No news, nothing thrilling.

Normally I post here to inform the world of my pending publications and to share these glorious events with the world when they happen. This is all well and good, of course—I want people to read my stuff, right? and I want to celebrate my little victories, right? That’s what the website is for. But a problem arises, at least for this Minnesota girl, brought up to mumble about her successes with blood-red cheeks and the firm expectation that someone will ask her if she thinks she’s better than us now or when she’s going to write something important and shouldn’t she focus on her dissertation. Okay, so maybe that’s a different problem… but the one we’ll deal with today is the fact that, if I only share my victories, I start to feel like all I do around here is brag. And I hate bragging.

So. Today I shall discuss instead, Failure. Also known as every writer’s bad old friend: Rejection. 

As of this writing, after over two years of submitting my work, I have received 55 rejections, from about fifty different magazines of various kinds. Highbrow places, awesome spec fic mags, cool-kid journals, weird-kid journals: I’ve been turned down all over the place. According to Duotrope, my acceptance rate is about 15%. Duotrope says this is pretty good, comparatively, considering where I send stuff—a lot of magazines only accept 1% or less of their unsolicited submissions— but those are my stats.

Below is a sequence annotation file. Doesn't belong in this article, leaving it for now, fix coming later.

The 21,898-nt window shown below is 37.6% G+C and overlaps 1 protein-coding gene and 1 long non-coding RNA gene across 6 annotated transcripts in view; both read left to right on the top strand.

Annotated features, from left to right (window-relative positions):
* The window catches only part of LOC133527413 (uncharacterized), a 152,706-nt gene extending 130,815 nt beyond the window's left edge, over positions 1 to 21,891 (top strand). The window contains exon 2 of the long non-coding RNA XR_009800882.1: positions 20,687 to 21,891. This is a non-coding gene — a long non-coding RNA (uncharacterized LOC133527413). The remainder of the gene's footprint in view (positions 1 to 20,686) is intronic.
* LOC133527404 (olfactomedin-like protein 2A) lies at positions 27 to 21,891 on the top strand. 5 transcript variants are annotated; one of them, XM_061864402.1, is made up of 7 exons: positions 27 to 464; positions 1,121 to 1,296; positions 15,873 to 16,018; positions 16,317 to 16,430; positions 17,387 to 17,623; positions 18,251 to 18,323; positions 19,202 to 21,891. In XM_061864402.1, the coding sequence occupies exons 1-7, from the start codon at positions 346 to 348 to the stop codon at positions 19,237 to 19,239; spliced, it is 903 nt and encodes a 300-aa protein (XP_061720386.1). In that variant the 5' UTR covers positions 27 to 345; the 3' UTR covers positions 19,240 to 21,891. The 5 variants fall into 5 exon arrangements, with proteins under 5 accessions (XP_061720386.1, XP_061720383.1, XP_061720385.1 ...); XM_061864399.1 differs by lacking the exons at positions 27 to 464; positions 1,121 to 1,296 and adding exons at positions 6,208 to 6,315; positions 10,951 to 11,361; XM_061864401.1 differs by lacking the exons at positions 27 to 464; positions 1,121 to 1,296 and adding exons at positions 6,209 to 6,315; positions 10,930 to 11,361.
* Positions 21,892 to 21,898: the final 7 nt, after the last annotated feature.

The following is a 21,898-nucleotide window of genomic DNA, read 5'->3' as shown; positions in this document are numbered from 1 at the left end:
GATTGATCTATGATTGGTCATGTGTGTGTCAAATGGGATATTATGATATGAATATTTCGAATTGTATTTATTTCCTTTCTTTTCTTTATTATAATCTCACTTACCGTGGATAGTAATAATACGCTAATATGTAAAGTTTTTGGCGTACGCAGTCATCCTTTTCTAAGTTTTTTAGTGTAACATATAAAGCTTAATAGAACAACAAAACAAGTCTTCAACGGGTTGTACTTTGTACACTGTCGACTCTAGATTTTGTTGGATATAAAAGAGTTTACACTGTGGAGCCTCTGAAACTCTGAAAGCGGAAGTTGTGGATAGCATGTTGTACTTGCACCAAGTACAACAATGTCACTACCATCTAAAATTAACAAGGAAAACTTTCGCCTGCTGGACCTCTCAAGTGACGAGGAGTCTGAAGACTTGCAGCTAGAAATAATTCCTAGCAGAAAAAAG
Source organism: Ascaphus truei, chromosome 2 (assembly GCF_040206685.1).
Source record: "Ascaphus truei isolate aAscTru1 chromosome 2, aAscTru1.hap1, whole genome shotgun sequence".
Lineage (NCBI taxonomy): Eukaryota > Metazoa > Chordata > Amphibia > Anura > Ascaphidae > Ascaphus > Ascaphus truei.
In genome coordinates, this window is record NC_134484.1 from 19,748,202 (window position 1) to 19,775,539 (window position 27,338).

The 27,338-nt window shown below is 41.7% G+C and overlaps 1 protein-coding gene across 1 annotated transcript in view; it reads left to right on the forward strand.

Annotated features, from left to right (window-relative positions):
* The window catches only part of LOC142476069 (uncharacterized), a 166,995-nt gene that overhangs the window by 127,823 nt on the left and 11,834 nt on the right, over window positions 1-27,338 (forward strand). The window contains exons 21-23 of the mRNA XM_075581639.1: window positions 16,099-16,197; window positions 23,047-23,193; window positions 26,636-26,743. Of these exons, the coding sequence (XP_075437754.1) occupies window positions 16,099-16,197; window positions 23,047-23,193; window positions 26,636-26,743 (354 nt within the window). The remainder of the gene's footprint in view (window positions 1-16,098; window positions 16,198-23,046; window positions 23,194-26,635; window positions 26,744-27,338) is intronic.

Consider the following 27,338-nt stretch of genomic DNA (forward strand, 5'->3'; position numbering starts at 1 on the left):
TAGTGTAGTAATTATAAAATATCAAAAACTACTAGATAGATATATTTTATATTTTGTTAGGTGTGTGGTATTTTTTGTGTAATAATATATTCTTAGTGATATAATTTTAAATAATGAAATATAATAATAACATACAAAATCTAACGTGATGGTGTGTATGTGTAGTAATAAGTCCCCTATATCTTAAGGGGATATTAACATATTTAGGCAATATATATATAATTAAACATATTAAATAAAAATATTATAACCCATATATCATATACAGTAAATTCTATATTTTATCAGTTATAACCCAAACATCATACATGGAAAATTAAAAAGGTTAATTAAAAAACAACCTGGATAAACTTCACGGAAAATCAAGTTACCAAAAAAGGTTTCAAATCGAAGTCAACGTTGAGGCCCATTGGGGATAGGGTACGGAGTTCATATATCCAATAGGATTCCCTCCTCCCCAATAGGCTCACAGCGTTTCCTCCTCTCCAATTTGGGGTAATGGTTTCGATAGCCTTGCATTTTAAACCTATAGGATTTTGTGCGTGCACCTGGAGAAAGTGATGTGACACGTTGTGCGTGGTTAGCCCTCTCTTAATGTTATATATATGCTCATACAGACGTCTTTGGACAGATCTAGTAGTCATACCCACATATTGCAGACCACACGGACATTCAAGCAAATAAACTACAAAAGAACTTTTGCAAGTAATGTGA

All this to say that, though I do win the game of submissions-roulette now and then, I also lose some. Much more often than not—so often, in fact, that it’s just normal and not worth mentioning most of the time. Sure, whenever I send something out, I hope that I’ll get accepted. But I know the odds are not good, and at this point a form rejection (they’re mostly forms) is just a sad bunch of blips on my screen. One tiny little hope gets crushed, yes, but I try to make sure I have a bunch of others, at least four or five tiny little hopes out wandering the world all the time. I get a rejection, I file it, I move on.

Plus, as a submissions editor (a.k.a. slush reader), I’ve seen the other side of this game. I’ve rejected stories I thought were good but not great, and stories that were great but not a good fit. This, of course, is a subjective judgment, and my good might be someone else’s mindblowing, awesome, instant classic, whatever. The standard is not only very high but also very subjective. So it’s actually wrong to equate rejection with failure—a rejected story is not necessarily a failed story. Just a dart that hasn’t hit the bullseye yet, so the best thing to do is throw it again.

So, there. I am humble! relatable! Aren’t you glad we had this talk? But next week, I return to my usual braggadocio. Because if something good is happening, hell yeah, I’m gonna tell you all about it.

News & forthcomings